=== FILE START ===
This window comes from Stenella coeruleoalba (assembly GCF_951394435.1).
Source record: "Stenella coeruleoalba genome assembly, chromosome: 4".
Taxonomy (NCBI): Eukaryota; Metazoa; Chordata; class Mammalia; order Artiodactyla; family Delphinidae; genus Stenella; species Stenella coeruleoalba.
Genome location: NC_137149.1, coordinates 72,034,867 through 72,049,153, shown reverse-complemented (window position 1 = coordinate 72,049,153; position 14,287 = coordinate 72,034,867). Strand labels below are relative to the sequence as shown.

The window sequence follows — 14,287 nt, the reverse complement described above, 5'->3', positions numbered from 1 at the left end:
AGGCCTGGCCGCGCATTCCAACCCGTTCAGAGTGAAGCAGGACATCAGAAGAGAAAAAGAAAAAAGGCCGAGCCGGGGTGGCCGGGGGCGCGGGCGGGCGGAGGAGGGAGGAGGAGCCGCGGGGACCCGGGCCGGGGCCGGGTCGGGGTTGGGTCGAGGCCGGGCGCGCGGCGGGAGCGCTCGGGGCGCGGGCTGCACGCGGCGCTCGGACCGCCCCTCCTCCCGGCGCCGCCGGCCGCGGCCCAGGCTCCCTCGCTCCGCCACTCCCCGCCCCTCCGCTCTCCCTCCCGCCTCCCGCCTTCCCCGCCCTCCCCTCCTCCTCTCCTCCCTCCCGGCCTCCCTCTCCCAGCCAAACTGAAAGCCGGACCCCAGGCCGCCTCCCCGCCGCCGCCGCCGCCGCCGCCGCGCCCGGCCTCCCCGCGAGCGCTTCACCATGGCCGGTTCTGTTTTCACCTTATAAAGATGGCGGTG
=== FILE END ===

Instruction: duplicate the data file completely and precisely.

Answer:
This window comes from Stenella coeruleoalba (assembly GCF_951394435.1).
Source record: "Stenella coeruleoalba genome assembly, chromosome: 4".
Taxonomy (NCBI): Eukaryota; Metazoa; Chordata; class Mammalia; order Artiodactyla; family Delphinidae; genus Stenella; species Stenella coeruleoalba.
Genome location: NC_137149.1, coordinates 72,034,867 through 72,049,153, shown reverse-complemented (window position 1 = coordinate 72,049,153; position 14,287 = coordinate 72,034,867). Strand labels below are relative to the sequence as shown.

The window sequence follows — 14,287 nt, the reverse complement described above, 5'->3', positions numbered from 1 at the left end:
AGGCCTGGCCGCGCATTCCAACCCGTTCAGAGTGAAGCAGGACATCAGAAGAGAAAAAGAAAAAAGGCCGAGCCGGGGTGGCCGGGGGCGCGGGCGGGCGGAGGAGGGAGGAGGAGCCGCGGGGACCCGGGCCGGGGCCGGGTCGGGGTTGGGTCGAGGCCGGGCGCGCGGCGGGAGCGCTCGGGGCGCGGGCTGCACGCGGCGCTCGGACCGCCCCTCCTCCCGGCGCCGCCGGCCGCGGCCCAGGCTCCCTCGCTCCGCCACTCCCCGCCCCTCCGCTCTCCCTCCCGCCTCCCGCCTTCCCCGCCCTCCCCTCCTCCTCTCCTCCCTCCCGGCCTCCCTCTCCCAGCCAAACTGAAAGCCGGACCCCAGGCCGCCTCCCCGCCGCCGCCGCCGCCGCCGCCGCGCCCGGCCTCCCCGCGAGCGCTTCACCATGGCCGGTTCTGTTTTCACCTTATAAAGATGGCGGTG